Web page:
The Syrian Observatory for Human Rights (SOHR) said on Monday that more than 894 people have been killed due to the ongoing conflict in Syria since the last peace negotiations were held in Geneva on January 29 between the Syrian regime and rebels to end the war.
The death toll included 155 people who were killed in a series of bombings in the capital Damascus and the city of Homs, where DAESH claimed responsibility for the attacks.
Later on Monday, SOHR reported that the death toll of the Homs and Damascus attacks had risen to 190 people.
UN Syria envoy Staffan de Mistura, who is mediating the talks between the Syrian regime and opposition which was represented by the newly established High Negotiations Committee (HNC), said on Feb. 3 that the UN-sponsored peace talks have been suspended until Feb. 25.
De Mistura had designated several different dates for the beginning of the talks. He had initially said the talks would commence on Jan. 25, however he later changed this date to Jan. 29.
The continuous Russian bombardment of civilians and opposition forces have been strongly protested by the Syrian opposition.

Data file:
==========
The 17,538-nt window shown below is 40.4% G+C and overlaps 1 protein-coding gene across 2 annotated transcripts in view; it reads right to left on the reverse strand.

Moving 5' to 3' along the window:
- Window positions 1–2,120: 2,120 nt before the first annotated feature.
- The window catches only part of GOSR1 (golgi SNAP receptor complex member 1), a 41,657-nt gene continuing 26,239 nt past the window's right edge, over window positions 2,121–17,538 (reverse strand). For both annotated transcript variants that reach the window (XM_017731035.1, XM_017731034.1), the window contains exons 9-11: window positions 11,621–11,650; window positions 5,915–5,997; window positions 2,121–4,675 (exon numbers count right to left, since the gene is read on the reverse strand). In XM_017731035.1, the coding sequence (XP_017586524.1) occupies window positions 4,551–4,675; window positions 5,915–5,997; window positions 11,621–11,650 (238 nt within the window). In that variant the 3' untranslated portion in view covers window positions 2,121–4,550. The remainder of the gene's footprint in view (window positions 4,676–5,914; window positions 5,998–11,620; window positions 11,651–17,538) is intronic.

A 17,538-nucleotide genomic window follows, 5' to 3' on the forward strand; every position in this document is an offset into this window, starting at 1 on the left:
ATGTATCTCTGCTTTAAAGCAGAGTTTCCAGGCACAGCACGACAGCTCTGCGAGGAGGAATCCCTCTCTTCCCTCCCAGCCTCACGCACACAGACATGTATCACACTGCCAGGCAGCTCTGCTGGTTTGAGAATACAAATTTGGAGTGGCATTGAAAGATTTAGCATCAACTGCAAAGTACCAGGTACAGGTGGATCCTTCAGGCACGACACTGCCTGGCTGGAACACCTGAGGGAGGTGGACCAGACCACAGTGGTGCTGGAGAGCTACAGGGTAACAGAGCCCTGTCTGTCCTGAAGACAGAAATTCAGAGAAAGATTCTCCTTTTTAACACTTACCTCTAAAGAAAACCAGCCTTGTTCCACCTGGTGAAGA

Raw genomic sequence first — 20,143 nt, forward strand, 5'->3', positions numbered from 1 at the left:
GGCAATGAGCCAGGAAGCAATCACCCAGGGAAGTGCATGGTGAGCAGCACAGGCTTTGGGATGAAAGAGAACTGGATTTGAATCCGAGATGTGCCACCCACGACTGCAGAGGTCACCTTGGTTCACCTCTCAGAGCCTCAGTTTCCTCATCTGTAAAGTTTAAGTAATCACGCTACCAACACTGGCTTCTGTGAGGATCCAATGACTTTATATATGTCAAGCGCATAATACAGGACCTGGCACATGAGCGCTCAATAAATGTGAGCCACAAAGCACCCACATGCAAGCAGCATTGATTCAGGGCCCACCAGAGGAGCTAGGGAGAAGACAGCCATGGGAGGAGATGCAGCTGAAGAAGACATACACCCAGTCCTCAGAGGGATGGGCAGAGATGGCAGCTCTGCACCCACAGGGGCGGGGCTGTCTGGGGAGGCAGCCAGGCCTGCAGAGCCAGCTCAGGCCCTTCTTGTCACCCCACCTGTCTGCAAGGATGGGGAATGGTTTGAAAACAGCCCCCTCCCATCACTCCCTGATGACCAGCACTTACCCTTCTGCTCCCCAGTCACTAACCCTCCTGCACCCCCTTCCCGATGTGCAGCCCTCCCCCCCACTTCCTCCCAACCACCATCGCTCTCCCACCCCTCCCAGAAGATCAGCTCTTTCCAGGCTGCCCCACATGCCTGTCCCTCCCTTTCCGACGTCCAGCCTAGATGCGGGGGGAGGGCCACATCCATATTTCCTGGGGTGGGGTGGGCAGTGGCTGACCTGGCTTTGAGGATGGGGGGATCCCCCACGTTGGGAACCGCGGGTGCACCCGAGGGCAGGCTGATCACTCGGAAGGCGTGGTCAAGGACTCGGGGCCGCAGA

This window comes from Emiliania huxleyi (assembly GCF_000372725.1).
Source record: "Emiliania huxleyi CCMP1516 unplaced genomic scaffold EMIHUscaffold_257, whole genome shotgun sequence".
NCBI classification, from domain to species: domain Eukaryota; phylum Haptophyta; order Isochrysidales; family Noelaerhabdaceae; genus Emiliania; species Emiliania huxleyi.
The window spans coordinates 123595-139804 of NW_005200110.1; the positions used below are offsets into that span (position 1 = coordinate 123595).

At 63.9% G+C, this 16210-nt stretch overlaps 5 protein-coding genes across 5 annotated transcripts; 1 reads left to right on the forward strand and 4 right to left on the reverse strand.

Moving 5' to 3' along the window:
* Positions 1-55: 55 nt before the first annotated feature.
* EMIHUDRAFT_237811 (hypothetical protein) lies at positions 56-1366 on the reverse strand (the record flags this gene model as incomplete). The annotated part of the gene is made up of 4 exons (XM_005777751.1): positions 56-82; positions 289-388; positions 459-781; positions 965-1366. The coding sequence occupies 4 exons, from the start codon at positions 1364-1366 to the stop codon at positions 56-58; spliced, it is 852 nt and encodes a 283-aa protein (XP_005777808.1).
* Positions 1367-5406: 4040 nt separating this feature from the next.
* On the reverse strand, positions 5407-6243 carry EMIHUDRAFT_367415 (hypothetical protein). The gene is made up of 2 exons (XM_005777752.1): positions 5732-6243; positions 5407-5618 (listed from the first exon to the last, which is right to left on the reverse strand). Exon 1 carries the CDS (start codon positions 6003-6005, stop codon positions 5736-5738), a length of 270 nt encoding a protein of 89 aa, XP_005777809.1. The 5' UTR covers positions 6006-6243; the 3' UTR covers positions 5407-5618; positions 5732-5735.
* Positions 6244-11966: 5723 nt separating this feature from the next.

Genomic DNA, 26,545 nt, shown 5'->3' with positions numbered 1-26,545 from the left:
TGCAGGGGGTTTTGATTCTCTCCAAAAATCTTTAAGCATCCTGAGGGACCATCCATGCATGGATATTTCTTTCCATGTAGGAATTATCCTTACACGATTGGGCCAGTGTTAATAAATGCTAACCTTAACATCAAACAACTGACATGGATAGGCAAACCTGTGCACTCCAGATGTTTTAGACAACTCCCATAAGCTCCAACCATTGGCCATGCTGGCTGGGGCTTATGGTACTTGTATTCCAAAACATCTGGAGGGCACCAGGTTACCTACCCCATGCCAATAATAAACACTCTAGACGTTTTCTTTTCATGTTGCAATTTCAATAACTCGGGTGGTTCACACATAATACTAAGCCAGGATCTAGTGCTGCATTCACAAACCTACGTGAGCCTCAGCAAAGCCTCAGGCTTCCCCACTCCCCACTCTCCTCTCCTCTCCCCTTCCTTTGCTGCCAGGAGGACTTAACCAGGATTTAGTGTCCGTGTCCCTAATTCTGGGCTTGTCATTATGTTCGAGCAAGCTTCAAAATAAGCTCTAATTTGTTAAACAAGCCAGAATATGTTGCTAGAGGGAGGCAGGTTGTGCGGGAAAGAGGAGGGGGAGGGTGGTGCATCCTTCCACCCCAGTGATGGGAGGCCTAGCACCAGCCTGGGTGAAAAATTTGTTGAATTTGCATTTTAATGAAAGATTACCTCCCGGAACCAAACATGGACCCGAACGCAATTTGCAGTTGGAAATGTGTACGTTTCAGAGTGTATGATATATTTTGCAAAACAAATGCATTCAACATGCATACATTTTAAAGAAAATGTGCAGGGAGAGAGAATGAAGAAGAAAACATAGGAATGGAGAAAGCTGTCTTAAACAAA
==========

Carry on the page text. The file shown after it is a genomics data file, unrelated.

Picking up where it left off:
HNC members indicated that the talks would serve no purpose if Syrian regime aggression backed by Russian air strikes continues.
De Mistura previously stated that the long-planned Geneva talks would be designed to last for six months beginning with proximity talks during which the respective UN officials would mediate between Syrian regime representatives and opposition members who would supposedly sit in separate rooms.
The war in Syria started in 2011 in the form of anti-government demonstrations, but descended into a civil war between five main factions - the regime, the opposition, Al Qaeda affiliate Nusra Front, DAESH terror organisation, and the YPG terrorists.
The UN estimates the death toll in Syria, since the war started as an uprise, to be at least 250,000, while the real number has now exceeded 400,000, according the report which were released by the Syrian Center for Policy Research on Feb. 10.
A further estimate of 350,000 refugees have sought asylum in European Union countries since the war began in Syria in 2011.
About 4 million others took refuge in neighbouring countries of Turkey, Lebanon, Iraq and Egypt, with Turkey hosting the largest group with over 2 million.
Thousands are still pushing towards EU countries which has caused a global refugee crisis, urging for an immediate solution in Syria.